Perforated tympanic membrane.
Avoid prolonged use. Prolonged use may lead to skin sensitisation and the emergence of resistant organisms. Cross-sensitivity with other aminoglycoside antibiotics may occur.
In severe infections, topical use of gentamicin should be supplemented with appropriate systemic antibiotic treatment.
Gentamicin may cause ototoxicity (vestibular damage; irreversible partial or total deafness) when given systemically or when applied topically to open wounds or damaged skin. This effect is dose-related and is enhanced by renal and/or hepatic impairment and is more likely in the elderly.
There have been observed cases of an increased risk of ototoxicity with aminoglycosides administered to patients with mitochondrial mutations, particularly the m.1555A>G mutation, including cases where the patient's aminoglycoside serum levels were within the recommended range. Some cases were associated with a maternal history of deafness and/or mitochondrial mutation. Mitochondrial mutations are rare, and the penetrance of this observed effect is unknown.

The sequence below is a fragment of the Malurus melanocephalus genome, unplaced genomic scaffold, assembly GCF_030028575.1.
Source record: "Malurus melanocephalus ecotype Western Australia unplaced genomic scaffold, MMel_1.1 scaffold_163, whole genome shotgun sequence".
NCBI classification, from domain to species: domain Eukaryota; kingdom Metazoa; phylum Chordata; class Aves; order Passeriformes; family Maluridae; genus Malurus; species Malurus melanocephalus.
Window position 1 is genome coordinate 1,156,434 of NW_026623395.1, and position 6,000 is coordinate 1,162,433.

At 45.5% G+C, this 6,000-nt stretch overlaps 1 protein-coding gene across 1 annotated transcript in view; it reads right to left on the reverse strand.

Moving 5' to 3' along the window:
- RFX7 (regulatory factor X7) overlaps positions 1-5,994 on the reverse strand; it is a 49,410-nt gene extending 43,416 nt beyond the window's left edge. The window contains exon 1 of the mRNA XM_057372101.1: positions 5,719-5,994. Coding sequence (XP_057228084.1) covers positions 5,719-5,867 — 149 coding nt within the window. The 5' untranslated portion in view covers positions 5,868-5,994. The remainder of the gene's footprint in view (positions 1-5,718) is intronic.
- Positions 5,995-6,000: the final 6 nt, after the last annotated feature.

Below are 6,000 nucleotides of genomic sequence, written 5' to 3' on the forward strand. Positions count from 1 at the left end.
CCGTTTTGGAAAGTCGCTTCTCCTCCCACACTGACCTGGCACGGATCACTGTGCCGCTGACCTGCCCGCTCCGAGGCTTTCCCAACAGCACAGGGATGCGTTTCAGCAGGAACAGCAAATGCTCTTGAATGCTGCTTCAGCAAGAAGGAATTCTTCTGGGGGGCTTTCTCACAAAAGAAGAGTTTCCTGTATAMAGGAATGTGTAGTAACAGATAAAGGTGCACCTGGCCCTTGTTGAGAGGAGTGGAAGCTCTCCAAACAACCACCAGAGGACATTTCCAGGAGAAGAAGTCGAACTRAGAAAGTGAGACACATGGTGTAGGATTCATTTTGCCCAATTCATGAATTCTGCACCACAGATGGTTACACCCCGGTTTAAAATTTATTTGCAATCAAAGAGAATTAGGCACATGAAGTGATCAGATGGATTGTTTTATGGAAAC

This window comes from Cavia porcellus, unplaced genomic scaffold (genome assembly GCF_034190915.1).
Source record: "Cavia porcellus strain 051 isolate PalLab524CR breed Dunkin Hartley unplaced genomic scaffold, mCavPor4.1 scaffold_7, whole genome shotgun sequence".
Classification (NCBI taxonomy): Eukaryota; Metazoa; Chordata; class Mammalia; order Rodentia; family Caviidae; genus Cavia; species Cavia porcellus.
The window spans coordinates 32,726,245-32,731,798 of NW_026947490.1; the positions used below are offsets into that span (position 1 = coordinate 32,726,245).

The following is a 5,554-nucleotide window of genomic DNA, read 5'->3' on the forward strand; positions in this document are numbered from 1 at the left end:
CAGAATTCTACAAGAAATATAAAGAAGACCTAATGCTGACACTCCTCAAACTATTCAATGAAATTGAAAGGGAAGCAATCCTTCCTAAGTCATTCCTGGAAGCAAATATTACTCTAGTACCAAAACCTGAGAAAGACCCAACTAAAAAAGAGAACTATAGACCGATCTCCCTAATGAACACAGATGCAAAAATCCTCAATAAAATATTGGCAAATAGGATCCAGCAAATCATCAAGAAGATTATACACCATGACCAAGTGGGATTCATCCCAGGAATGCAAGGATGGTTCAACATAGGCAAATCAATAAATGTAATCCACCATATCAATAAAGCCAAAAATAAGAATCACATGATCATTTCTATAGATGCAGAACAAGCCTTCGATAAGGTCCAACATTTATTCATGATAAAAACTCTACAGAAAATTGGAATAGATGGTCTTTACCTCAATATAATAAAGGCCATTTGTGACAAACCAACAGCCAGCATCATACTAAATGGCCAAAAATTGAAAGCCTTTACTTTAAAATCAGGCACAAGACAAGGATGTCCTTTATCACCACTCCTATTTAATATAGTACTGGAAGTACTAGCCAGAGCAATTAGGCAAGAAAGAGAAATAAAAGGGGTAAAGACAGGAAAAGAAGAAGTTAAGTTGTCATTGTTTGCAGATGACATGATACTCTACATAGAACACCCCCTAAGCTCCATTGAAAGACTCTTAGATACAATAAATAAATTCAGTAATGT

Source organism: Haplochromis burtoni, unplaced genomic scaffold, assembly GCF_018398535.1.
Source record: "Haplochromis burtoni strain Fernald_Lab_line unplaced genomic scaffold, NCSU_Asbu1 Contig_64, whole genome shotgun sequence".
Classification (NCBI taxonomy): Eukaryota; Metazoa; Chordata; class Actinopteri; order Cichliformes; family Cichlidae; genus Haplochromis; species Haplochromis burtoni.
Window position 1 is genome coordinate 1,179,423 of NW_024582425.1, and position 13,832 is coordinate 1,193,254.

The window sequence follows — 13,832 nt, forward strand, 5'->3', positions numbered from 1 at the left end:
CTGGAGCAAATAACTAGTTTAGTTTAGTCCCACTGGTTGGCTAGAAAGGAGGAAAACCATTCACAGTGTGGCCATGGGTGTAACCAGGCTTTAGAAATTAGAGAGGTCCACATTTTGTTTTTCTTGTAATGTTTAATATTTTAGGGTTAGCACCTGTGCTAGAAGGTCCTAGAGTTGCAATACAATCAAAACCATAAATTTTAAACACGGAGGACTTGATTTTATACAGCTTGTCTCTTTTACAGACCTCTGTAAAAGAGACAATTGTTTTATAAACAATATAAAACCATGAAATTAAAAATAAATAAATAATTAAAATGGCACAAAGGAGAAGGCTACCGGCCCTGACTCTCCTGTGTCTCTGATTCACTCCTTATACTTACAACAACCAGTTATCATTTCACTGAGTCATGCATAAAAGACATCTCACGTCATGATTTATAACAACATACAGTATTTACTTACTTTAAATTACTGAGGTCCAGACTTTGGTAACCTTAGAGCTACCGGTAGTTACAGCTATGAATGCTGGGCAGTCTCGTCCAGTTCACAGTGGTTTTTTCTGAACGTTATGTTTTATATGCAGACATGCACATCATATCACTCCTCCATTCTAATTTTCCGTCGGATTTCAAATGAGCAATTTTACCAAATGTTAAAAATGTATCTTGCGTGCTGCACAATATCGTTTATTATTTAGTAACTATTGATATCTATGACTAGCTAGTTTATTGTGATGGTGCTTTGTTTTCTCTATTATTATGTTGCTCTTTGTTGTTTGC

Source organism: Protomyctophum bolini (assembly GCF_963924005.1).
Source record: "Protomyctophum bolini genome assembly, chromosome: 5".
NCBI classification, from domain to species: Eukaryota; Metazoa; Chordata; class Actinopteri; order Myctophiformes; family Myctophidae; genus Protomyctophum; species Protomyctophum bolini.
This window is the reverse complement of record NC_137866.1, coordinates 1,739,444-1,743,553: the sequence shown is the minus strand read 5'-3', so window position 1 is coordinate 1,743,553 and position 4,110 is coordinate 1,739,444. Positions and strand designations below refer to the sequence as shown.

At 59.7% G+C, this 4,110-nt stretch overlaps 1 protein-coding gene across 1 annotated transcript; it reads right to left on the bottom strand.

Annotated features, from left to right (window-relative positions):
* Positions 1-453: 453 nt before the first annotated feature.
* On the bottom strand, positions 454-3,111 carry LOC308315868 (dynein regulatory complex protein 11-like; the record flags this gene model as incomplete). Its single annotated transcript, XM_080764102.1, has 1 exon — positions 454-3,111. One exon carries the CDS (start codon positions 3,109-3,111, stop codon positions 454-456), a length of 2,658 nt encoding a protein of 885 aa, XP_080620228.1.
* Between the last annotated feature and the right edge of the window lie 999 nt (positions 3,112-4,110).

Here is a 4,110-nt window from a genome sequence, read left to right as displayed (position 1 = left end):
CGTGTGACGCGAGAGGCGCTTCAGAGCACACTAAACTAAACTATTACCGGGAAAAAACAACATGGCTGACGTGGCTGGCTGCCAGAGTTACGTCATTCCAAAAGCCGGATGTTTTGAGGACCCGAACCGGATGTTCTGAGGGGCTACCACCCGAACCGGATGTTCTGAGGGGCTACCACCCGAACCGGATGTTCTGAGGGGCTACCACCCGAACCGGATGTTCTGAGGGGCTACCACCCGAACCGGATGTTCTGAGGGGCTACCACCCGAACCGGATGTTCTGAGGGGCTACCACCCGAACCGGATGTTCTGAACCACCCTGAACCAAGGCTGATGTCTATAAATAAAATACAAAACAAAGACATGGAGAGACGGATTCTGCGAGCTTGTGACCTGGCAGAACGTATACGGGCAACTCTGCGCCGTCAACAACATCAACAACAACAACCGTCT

The condition of the ear drum must always be checked before this medicinal product is prescribed. The medicinal product must not be used if the integrity of the ear drum cannot be guaranteed.
Irreversible toxic effects may result from direct contact of gentamicin with the middle and inner ear. The benefits of gentamicin therapy should be considered against the risk of infection itself causing hearing loss.